The ImPACT test has transformed the way concussions are managed by giving a tangible measure of what’s going on in the brain—and proof for eager athletes that their heads may not be ready to take the next hit. It’s a computer-based series of fast-paced quizzes involving words, pictures and colours. Scores reflect how quickly and correctly the questions are answered, and are compared to a baseline test that athletes take at the beginning of a season.
The test was developed in the early 1990s by Lovell and Dr. Joseph Maroon, the longtime neurosurgeon for the NFL’s Pittsburgh Steelers.
Not even the imPACT test is foolproof. Crosby, who had 12 points in eight games, passed the test and still suffered from symptoms.
“For some people, one concussion is too much. Three concussions you’re done,” Lovell said. “The one thing we do know for sure is that we do not want people going to back to play while they’re still having symptoms because that definitely ups the risk.”
But can a player become fully healed? Crosby was out 10 months and still suffered a serious setback.
Lovell said “most people get better” with proper rest and treatment.
Critics who howl for a total ban on head shots as a solution won’t get their way any time soon. Fighting is here to stay, at least until concrete evidence is presented that shows punches are a major cause of hockey concussions.
The NHL continues to cite data that states concussions are caused more often by accidental contact with players, the boards, the glass and ice, than by hits to the head.
“The majority of concussion issues that you see are not linked to fighting,” said Lovell, who has consulted with the NHL. “I’m not endorsing it. I’m saying hits on the ice tend to be more involved with people having concussive issues.”
The concussion is the toughest, most complicated injury, to diagnose. Safer equipment, visors, larger Olympic-sized rinks and a greater respect for the opponent could all lessen the chances of concussion.
Not all players want to err on the side of caution.
Washington Capitals centre Brooks Laich railed against the NHL’s increased safe-than-sorry stance on concussions in October.
“I’m sick of hearing all this talk about concussions and the quiet room,” Laich said. “This is what we love to do, guys love to play, they love to compete, they want to be on the ice. How do you take that away from somebody?
“We accept that there’s going to be dangers when we play this game and you know that every night you get dressed. Sometimes it feels like we’re being babysat a little too much. We’re grown men, we should have a little say in what we want to do.”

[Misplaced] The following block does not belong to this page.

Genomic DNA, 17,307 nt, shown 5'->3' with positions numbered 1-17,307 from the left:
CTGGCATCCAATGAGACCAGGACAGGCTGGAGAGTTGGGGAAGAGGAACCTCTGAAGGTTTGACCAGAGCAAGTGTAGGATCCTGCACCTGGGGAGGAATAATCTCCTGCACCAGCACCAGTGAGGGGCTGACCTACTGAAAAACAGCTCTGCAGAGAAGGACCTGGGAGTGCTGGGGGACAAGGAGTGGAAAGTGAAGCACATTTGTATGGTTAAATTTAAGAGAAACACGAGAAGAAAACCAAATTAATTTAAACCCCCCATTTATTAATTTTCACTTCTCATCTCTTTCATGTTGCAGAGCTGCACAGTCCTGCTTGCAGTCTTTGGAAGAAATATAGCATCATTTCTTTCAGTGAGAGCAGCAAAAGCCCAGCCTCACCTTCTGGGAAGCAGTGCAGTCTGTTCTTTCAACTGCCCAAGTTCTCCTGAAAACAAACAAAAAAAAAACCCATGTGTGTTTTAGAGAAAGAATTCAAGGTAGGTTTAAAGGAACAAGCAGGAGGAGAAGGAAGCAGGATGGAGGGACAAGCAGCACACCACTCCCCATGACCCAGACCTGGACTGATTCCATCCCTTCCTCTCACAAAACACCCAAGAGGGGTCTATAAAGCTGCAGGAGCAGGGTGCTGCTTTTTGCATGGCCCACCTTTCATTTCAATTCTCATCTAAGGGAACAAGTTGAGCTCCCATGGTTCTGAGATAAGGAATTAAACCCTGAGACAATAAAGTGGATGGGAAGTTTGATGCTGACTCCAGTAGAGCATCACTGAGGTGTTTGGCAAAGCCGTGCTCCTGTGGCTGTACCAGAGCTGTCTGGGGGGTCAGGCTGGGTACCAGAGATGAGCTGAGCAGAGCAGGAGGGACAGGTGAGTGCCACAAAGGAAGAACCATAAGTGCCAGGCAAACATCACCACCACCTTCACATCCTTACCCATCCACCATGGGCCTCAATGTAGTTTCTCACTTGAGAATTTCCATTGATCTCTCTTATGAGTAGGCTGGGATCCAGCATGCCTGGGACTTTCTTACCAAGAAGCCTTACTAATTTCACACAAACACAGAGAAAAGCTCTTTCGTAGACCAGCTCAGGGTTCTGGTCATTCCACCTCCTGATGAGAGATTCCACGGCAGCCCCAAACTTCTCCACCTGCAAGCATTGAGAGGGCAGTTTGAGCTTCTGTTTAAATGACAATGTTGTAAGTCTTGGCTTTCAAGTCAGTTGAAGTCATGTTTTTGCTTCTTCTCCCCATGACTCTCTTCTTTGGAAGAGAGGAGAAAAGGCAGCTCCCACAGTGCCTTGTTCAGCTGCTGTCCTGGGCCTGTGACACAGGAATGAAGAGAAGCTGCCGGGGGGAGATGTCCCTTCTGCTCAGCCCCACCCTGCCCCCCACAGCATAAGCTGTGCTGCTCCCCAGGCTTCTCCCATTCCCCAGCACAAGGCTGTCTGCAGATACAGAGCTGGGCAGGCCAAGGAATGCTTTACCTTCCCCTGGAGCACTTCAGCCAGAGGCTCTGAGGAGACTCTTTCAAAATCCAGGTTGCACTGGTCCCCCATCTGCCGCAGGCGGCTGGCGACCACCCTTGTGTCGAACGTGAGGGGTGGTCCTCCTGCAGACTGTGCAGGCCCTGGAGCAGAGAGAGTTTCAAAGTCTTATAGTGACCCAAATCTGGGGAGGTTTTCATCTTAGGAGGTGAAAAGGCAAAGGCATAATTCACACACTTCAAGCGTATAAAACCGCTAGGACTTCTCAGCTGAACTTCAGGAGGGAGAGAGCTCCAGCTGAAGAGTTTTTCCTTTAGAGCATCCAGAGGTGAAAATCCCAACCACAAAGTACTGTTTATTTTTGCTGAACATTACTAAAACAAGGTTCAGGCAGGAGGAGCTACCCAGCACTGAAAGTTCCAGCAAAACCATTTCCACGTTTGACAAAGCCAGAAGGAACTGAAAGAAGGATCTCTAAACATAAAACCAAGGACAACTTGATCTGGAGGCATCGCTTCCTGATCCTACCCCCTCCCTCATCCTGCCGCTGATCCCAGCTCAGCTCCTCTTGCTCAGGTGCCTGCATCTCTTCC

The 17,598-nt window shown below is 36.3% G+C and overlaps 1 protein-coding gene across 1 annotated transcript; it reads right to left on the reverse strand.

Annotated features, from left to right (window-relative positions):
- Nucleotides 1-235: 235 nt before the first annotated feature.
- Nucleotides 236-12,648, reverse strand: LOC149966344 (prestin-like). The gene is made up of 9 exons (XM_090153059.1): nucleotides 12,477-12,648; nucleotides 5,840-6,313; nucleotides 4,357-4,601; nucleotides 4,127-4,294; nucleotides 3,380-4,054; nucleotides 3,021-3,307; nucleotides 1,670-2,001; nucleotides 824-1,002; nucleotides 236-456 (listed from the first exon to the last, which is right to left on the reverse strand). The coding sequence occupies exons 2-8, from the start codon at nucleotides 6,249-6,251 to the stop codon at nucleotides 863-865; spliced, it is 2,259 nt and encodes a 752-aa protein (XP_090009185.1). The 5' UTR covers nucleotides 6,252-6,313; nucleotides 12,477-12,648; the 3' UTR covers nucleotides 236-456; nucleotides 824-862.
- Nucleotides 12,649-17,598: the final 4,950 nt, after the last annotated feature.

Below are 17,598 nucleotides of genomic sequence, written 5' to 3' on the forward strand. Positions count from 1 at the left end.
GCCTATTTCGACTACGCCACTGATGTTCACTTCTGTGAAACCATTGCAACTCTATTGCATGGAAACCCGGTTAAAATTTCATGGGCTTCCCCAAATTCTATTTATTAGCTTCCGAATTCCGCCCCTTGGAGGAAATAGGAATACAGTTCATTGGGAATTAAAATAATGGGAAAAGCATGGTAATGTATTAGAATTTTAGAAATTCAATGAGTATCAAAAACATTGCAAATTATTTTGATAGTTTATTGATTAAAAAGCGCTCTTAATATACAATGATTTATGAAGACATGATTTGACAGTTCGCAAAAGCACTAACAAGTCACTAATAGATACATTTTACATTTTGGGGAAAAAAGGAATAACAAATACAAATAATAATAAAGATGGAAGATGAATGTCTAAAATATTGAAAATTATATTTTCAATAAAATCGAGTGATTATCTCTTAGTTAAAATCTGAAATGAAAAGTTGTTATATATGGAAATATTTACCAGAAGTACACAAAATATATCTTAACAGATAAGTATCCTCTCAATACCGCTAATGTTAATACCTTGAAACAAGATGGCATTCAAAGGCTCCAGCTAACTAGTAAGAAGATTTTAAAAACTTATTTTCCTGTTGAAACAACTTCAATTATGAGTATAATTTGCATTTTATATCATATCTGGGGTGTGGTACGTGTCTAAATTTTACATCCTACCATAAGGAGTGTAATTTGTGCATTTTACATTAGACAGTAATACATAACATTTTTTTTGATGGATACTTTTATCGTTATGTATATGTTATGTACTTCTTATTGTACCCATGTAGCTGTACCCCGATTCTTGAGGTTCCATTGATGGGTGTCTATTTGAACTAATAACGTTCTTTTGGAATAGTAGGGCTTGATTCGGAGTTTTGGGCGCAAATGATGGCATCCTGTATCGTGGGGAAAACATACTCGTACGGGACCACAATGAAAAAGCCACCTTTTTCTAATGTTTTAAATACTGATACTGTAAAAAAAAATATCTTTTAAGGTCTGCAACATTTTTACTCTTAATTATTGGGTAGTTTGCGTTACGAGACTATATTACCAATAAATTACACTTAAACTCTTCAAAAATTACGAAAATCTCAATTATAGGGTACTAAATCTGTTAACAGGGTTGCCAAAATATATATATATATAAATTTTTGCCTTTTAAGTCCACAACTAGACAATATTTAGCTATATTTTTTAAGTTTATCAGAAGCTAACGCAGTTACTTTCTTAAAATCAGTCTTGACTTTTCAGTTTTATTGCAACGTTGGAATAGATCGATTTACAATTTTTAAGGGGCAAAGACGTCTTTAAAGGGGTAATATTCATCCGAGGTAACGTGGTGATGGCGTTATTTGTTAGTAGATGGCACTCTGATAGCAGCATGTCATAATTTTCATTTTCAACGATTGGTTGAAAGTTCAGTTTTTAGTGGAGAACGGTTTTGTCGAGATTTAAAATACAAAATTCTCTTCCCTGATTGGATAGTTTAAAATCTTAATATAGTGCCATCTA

Laich’s views are a throwback from another era when players like former Flyers centre Eric Lindros were ripped for expressing concern or sitting out over head injuries.
“Back in the ’90s, you’d get guys who’d say they have headaches every game or memory loss all the time,” Lovell said. “It’s in their best interests to report them. I wouldn’t say we’re 100 per cent there yet, but there’s a lot of work going into that.”
The high-speed collisions never slowed down Roenick, who played for five teams over an 18-year career.
“It wasn’t a big deal when we played. We didn’t know much about them,” he said. “Guys didn’t seem to go out as often with concussions. Guys seemed to be, I don’t want to say tougher, but we played through a lot more scenarios and situations than they do now. It’s a different mentality, a different league, a different sport now, almost, in general.”
Roenick said he was diagnosed with 13 concussions over his career and always answered the bell for the next shift. He recalled a game he was knocked out against the Minnesota North Stars during the 1990-91 season and awoke on the trainer’s table with no idea how he got there. He played the next night—and scored a hat trick.
Three years after he retired, Roenick said he has some short-term memory loss and sometimes grasps at finding the right words in his role as TV analyst.
While Boogaard suffered from chronic traumatic encephalopathy, a degenerative brain ailment related to Alzheimer’s disease that is caused by repeated blows to the head, the 41-year-old Roenick insisted he can’t worry about how those repeated brain-rattling shots will change his physical state down the road.
“I’m not going to sit here and worry and waste any minute of my life wondering how the next 10 years is going to be,” he said. “Even if something happens when I’m old, I know three-quarters of my life was off-the-charts fun.”
Lovell noted doctors are “nowhere near the final answers” on C.T.E. and who gets it or is susceptible to the disease.
Today’s players are more aware of the frightening consequences of trying to tough it out and play through a concussion. Miller missed nine games after being bowled over by Boston’s Milan Lucic in November. He stayed in the game before starting to feel woozy in the second period. He was diagnosed with a concussion and whiplash.
“I’s not that we don’t want to give it all we’ve got out there sometimes,” Miller said. “But you have to really think ahead. As we learn more about it, it becomes almost more confusing because it’s like, ‘How many ways can it happen?'”
—Dan Gelston of The Associated Press contributed to this report.